Non-Patent Citations
Reference
1"Impact of Reactive Ion Etching Induced Carbon Contamination on Oxidation of Silicon"; J. Elect. Soc. vol. 143, No. 7, pp. 2378-2387; Tsuchiaki et al; Jul. 1996.
2"Oxidative Removal of Photoresist by Oxygen/Freon 116 Discharge Products"; Hannon et al.-J. Elect. Soc.; vol. 131, No. 5 pp. 1164-1169; 1984.
3"Reducing Etch Rate of Photoresist During Reactive Ion etching-using Polymer Enhancing Agent to Form Vertical Etched Profiles"; p. D-322; 100; Feb. 10, 1991; Anonymous.
4 *Impact of Reactive Ion Etching Induced Carbon Contamination on Oxidation of Silicon ; J. Elect. Soc. vol. 143, No. 7, pp. 2378 2387; Tsuchiaki et al; Jul. 1996.
5 *Oxidative Removal of Photoresist by Oxygen/Freon 116 Discharge Products ; Hannon et al. J. Elect. Soc.; vol. 131, No. 5 pp. 1164 1169; 1984.
6 *Reducing Etch Rate of Photoresist During Reactive Ion etching using Polymer Enhancing Agent to Form Vertical Etched Profiles ; p. D 322; 100; Feb. 10, 1991; Anonymous.
Referenced by
Citing PatentFiling datePublication dateApplicantTitle
US6007733 *May 29, 1998Dec 28, 1999Taiwan Semiconductor Manufacturing CompanyHard masking method for forming oxygen containing plasma etchable layer
US6046103 *Aug 2, 1999Apr 4, 2000Taiwan Semiconductor Manufacturing CompanyBorderless contact process for a salicide devices
US6051505 *Mar 5, 1998Apr 18, 2000Taiwan Semiconductor Manufacturing CompanyMicroelectronics; forming via through silicon
US6117793 *Sep 3, 1998Sep 12, 2000Micron Technology, Inc.Using silicide cap as an etch stop for multilayer metal process and structures so formed
US6159833 *Sep 8, 1999Dec 12, 2000United Microelectronics Corp.Method of forming a contact hole in a semiconductor wafer
US6248179 *Dec 10, 1998Jun 19, 2001Stmicroelectronics S.A.Cleaning of a semiconductor wafer exhibiting traces of a brominated residual polymer after plasma etching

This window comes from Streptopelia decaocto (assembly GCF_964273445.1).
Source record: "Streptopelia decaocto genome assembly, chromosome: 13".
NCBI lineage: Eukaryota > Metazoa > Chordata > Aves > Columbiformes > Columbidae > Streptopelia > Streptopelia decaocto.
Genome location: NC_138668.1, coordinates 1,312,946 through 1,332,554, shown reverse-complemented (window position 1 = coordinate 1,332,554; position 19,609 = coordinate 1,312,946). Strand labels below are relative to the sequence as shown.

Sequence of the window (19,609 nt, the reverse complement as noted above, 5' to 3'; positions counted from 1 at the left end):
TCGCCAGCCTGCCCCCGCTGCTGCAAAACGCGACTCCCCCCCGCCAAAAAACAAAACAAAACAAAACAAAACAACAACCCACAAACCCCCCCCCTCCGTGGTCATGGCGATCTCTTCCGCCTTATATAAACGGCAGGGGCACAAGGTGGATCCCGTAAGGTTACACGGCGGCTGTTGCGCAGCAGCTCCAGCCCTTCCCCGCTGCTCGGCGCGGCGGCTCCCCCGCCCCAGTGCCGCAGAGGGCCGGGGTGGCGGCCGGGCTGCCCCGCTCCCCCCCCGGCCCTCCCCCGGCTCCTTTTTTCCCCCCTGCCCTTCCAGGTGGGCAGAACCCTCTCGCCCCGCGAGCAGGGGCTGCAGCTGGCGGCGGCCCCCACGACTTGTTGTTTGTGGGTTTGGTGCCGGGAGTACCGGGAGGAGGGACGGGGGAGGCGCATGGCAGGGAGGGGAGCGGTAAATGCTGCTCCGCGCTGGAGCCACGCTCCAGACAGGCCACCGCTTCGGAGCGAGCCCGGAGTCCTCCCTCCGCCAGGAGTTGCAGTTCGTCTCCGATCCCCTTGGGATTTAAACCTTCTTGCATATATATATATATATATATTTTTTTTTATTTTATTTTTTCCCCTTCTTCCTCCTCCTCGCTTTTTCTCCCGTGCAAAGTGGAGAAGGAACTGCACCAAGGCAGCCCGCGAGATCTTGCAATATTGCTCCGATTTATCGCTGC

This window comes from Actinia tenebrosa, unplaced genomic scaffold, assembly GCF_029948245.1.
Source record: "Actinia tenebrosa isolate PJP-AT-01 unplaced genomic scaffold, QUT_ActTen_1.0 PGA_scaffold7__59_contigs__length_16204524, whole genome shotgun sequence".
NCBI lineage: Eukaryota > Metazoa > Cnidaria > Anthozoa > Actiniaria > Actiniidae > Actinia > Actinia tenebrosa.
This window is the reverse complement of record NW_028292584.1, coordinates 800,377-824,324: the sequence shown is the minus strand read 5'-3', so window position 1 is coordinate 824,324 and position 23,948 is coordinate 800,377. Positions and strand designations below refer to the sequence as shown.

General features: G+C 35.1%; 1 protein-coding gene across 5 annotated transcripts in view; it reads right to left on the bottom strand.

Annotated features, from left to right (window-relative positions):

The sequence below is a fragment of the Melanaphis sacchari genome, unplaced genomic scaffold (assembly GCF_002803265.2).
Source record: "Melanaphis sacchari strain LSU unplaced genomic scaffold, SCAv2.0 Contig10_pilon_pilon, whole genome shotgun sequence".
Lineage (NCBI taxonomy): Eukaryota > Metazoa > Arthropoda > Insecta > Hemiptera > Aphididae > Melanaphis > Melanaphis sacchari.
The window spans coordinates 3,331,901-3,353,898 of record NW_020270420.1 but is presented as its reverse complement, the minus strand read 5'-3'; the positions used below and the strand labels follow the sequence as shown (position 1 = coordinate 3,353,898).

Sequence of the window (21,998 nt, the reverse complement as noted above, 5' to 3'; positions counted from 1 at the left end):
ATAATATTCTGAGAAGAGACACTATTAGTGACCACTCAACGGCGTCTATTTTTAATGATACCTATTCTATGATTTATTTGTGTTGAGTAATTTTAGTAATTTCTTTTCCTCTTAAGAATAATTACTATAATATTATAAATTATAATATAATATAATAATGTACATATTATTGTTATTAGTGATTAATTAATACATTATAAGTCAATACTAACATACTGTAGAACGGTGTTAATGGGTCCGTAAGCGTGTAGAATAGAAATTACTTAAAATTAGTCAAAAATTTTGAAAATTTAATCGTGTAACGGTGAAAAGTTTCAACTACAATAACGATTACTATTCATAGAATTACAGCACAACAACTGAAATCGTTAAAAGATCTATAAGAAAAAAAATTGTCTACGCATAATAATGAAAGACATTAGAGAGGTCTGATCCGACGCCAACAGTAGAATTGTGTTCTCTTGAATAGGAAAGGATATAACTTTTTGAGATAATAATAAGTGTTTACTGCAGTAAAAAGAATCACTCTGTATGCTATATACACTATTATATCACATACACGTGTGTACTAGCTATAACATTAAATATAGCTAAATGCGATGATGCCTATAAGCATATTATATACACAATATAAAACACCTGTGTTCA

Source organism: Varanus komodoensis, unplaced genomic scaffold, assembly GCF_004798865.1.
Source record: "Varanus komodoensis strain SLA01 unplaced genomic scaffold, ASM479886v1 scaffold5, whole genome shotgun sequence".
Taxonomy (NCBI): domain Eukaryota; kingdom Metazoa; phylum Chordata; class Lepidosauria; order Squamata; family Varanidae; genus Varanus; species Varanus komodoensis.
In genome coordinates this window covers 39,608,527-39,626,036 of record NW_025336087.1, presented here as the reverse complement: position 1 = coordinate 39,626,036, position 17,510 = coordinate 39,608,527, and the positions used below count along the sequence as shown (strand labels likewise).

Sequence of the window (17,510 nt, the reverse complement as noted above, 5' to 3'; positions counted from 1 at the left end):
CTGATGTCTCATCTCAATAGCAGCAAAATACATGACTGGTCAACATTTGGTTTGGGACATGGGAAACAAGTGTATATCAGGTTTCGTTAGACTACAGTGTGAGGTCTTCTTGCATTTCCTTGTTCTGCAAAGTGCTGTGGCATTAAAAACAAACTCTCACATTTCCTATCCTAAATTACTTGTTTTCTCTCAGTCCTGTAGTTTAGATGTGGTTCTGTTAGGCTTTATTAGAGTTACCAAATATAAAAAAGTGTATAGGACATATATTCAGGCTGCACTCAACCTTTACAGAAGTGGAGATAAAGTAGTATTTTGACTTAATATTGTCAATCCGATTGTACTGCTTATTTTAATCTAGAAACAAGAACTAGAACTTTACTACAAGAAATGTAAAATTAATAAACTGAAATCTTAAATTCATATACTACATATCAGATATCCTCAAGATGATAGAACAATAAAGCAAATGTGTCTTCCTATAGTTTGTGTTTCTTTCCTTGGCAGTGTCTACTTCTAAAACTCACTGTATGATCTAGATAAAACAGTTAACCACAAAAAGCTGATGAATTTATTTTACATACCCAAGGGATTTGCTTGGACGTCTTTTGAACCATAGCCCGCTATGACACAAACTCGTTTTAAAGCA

US6270634Oct 29, 1999Aug 7, 2001Applied Materials, Inc.Method for plasma etching at a high etch rate
US6271141 *Mar 23, 1999Aug 7, 2001Micron Technology, Inc.Methods of forming materials over uneven surface topologies, and methods of forming insulative materials over and between conductive lines
US6358835 *Feb 9, 2000Mar 19, 2002Sony CorporationMethod of manufacturing a semiconductor device
US6376384 *Apr 24, 2000Apr 23, 2002Vanguard International Semiconductor CorporationMultiple etch contact etching method incorporating post contact etch etching
US6471833May 11, 2001Oct 29, 2002Applied Materials, Inc.High etch rate method for plasma etching silicon nitride
US6479388Jun 6, 2001Nov 12, 2002Micron Technology, Inc.Methods of forming materials over uneven surface topologies, and methods of forming insulative materials over and between conductive lines
US6583065 *Aug 3, 1999Jun 24, 2003Applied Materials Inc.Sidewall polymer forming gas additives for etching processes
US6660644 *Sep 25, 2001Dec 9, 2003Micron Technology, Inc.Plasma etching methods
US6680255Oct 29, 1999Jan 20, 2004Micron Technology, Inc.Plasma etching methods
US6703709Apr 12, 1999Mar 9, 2004Micron Technology, Inc.Structures formed using silicide cap as an etch stop in multilayer metal processes
US6713363Nov 28, 2000Mar 30, 2004Jun Sik LeeMethod for fabricating capacitor of semiconductor device
US6747359Aug 25, 2000Jun 8, 2004Micron Technology, Inc.Residue-free contact openings and methods for fabricating same
US6750149 *Jan 14, 2002Jun 15, 2004Matsushita Electric Industrial Co., Ltd.Method of manufacturing electronic device
US6800561Sep 30, 2002Oct 5, 2004Micron Technology, Inc.Etching methods, methods of removing portions of material, and methods of forming silicon nitride spacers
US6828228Feb 4, 2003Dec 7, 2004Micron Technology, Inc.Methods for fabricating residue-free contact openings
US6843258Dec 19, 2000Jan 18, 2005Applied Materials, Inc.Converting a non-cleaning feed gas to a cleaning gas by heat, microwave, plasma or electric energy activation in a remote location and then delivering it to process chamber for cleaning
US6847085Jul 3, 2002Jan 25, 2005Micron Technology, Inc.High aspect ratio contact surfaces having reduced contaminants
US6878300Oct 1, 2002Apr 12, 2005Micron Technology, Inc.Etching methods, methods of removing portions of material, and methods of forming silicon nitride spacers